But urgency incontinence can also be due to transient or readily reversible causes that often can have nothing to do with the urinary tract and are easily treated by an internist, Dr. Resnick noted. Internists should begin by asking the patient about any problems with leaking, wetting, or intense urges to urinate and should then screen for several conditions that can be tied to the problem, which can be remembered by the mnemonic DIAPERS:
- delirium, which can also lead to falls or broken bones,
- infection (UTI),
- atrophic urethritis,
- pharmaceuticals, including some of the drugs prescribed for hypertension (such as an alpha-blocker, which impairs contraction of the urethral sphincter) or ones that cause grogginess and over-medication as a side effect,
- excess fluid excretion caused by overconsumption of liquids,
- restricted mobility, such as that caused by ill-fitting shoes, drugs that cause muscle stiffening or orthostasis, or trouble with balance, and
- stool impaction, sometimes related to restricted fluid intake, that can affect the bladder and cause it to overfill and void without warning.
“These causes should be assiduously sought in every older person,” Dr. Resnick said. “They take about 5 to 10 minutes to seek out, are simple to treat, and they readily respond. About 20% of incontinence in older women will be cured by that approach alone. Nothing more fancy in diagnostic testing, no referral.” Even cases that don't completely resolve often improve, he noted, which may then make the patient more amenable to other treatment recommendations.
Diagnosis should also include a urine culture and an inspection of the perineum to assess for any contributing factors, such as prolapse or atrophy of the vaginal tissue, Dr. Forciea said.
Dr. Resnick added that women who have an intense desire to void may also have overflow incontinence, which can lead to leakage when the woman coughs or sneezes.
Internists can diagnose this problem by inserting a catheter into the bladder or by using a portable ultrasound to assess whether excess urine is left in the bladder after the patient has urinated. If those procedures cannot be done in the internist's office, the patient can be referred to a radiologist or urologist, Dr. Resnick said. Overflow incontinence is often linked with constipation and with certain medications, such as opiates or anticholinergics; it can also be due to an intrinsically weak bladder or, less commonly, to urethral obstruction that occasionally follows surgical correction of stress incontinence.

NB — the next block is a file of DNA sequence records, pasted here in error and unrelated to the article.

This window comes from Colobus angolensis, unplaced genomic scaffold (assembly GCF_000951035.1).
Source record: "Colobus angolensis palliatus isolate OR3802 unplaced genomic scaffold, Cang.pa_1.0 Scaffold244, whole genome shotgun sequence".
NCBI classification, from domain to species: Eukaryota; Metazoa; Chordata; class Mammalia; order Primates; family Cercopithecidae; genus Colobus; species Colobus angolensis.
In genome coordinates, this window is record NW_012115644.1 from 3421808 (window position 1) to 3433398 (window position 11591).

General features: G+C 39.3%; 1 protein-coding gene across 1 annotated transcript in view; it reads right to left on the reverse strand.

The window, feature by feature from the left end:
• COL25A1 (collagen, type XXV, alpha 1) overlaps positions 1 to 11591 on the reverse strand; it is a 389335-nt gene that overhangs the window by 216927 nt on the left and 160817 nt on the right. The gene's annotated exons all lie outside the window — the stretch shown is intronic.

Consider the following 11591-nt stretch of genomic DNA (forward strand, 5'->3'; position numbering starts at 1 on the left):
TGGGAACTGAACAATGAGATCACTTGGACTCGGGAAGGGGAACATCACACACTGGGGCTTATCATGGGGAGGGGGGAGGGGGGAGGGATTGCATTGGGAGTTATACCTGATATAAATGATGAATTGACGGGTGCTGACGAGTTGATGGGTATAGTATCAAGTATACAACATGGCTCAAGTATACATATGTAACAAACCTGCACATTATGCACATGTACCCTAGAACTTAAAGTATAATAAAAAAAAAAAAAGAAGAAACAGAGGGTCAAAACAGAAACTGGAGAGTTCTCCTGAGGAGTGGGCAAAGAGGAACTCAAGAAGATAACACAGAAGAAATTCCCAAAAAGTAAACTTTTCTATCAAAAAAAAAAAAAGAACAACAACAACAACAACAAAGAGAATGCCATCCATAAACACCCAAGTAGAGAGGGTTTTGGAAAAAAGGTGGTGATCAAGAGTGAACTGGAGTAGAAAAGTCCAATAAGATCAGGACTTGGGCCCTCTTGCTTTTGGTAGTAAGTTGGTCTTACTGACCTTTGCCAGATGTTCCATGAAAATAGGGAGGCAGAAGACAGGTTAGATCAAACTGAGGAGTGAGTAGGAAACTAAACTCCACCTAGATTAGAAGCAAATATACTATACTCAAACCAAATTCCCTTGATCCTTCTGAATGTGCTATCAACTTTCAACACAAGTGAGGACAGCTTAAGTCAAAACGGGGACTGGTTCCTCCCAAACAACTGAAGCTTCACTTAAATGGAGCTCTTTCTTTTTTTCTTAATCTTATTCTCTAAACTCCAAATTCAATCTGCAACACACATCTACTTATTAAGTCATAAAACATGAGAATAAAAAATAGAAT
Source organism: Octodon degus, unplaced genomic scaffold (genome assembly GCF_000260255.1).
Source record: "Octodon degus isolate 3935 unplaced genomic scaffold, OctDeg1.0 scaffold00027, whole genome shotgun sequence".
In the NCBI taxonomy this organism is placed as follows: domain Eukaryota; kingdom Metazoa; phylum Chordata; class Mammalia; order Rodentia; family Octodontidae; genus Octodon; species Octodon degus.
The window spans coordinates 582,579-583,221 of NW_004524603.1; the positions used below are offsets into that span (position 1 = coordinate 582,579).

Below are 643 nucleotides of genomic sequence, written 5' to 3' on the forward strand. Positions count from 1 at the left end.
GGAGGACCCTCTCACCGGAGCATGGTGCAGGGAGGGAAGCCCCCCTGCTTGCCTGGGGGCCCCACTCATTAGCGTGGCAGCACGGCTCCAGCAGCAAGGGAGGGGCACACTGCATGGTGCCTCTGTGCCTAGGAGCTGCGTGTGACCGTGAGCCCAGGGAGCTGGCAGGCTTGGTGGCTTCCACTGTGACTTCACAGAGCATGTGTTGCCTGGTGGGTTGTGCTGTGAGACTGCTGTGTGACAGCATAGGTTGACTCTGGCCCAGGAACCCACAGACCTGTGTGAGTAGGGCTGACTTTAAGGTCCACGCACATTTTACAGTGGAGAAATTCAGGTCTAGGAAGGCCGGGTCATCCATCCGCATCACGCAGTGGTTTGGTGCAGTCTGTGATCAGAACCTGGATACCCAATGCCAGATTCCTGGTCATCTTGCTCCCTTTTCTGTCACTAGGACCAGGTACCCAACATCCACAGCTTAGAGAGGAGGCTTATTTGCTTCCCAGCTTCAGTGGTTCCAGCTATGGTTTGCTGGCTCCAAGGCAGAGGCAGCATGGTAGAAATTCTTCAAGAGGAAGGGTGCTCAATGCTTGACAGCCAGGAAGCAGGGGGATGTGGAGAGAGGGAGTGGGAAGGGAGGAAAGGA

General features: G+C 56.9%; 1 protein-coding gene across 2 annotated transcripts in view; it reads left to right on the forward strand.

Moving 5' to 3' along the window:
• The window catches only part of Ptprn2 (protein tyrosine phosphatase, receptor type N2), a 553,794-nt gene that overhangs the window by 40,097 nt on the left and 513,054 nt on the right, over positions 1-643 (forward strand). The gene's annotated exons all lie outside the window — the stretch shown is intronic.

Diagnosing stress incontinence
Stress incontinence, the type most frequently found in younger and middle-aged women, is caused by a weakness in pelvic floor muscles that can produce urine leakage or an instantaneous squirt of urine with coughing, sneezing, bending over, climbing stairs, or any type of physical stress that causes the abdominal muscles to contract and put pressure on the bladder. The instantaneous release of urine can be confirmed by asking the patient to stand over an absorbent pad and cough. If the urine is released at exactly that moment, stress incontinence can be diagnosed.
There are several risk factors for stress incontinence, including pregnancy, chronic constipation, a chronic pulmonary condition, excess weight, and genetic makeup, according to Carol Glowacki, MD, assistant professor of obstetrics and gynecology at Temple University School of Medicine in Philadelphia. She recommends that diagnosis of stress incontinence include questions about the patient's daily fluid intake.
“Most people are under the misconception that they need to drink 8 cups of water or fluid a day, not separating water from tea or coffee or other foods, when in fact they are getting about half the fluids they need each day through food,” Dr. Glowacki said. Some women are drinking much more than 8 cups of fluid each day, because each of their “cups” may actually hold 12 to 24 ounces, she noted.